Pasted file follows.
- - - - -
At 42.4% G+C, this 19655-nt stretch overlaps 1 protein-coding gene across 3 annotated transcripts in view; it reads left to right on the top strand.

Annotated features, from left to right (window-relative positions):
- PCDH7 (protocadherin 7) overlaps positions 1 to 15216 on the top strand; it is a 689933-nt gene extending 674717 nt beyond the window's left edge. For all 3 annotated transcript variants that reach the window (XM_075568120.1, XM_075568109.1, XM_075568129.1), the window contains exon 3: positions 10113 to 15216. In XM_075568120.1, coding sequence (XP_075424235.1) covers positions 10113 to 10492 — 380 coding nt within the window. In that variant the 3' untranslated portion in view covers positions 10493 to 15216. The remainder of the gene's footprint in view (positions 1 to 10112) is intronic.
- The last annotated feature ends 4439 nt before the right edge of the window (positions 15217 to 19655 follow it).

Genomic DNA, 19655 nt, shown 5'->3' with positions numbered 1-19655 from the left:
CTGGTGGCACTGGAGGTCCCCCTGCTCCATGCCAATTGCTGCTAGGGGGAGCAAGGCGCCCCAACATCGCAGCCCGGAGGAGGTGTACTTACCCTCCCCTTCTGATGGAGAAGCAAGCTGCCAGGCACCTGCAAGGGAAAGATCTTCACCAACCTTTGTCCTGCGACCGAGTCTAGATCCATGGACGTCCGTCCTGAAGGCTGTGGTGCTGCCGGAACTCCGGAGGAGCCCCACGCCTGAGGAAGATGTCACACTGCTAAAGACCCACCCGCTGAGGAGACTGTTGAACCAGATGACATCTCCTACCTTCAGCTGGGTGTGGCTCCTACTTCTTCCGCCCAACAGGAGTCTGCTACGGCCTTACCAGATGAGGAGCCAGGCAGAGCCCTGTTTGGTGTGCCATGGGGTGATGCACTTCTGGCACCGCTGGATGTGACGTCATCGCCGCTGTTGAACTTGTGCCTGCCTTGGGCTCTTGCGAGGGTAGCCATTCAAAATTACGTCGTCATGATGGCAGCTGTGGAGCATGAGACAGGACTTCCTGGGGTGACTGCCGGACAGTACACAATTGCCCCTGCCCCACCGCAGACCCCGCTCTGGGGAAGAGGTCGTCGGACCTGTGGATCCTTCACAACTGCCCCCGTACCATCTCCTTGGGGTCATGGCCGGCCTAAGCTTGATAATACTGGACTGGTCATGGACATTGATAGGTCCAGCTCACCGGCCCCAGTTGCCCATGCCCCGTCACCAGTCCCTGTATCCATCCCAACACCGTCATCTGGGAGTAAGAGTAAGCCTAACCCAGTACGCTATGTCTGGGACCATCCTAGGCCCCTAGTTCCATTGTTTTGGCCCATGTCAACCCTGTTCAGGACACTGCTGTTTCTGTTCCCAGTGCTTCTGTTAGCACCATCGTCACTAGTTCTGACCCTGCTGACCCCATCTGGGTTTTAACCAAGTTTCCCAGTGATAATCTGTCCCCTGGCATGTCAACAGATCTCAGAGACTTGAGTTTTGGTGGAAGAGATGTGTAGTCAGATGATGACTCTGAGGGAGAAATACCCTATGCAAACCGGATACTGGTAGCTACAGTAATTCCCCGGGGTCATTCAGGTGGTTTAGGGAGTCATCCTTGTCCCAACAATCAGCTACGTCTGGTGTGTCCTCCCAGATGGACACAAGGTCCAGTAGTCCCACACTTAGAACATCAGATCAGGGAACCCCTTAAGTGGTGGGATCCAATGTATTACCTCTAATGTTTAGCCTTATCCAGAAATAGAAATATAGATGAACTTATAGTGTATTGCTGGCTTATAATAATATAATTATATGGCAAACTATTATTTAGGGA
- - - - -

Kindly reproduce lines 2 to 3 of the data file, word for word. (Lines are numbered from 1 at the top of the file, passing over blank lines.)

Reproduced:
Annotated features, from left to right (window-relative positions):
- PCDH7 (protocadherin 7) overlaps positions 1 to 15216 on the top strand; it is a 689933-nt gene extending 674717 nt beyond the window's left edge. For all 3 annotated transcript variants that reach the window (XM_075568120.1, XM_075568109.1, XM_075568129.1), the window contains exon 3: positions 10113 to 15216. In XM_075568120.1, coding sequence (XP_075424235.1) covers positions 10113 to 10492 — 380 coding nt within the window. In that variant the 3' untranslated portion in view covers positions 10493 to 15216. The remainder of the gene's footprint in view (positions 1 to 10112) is intronic.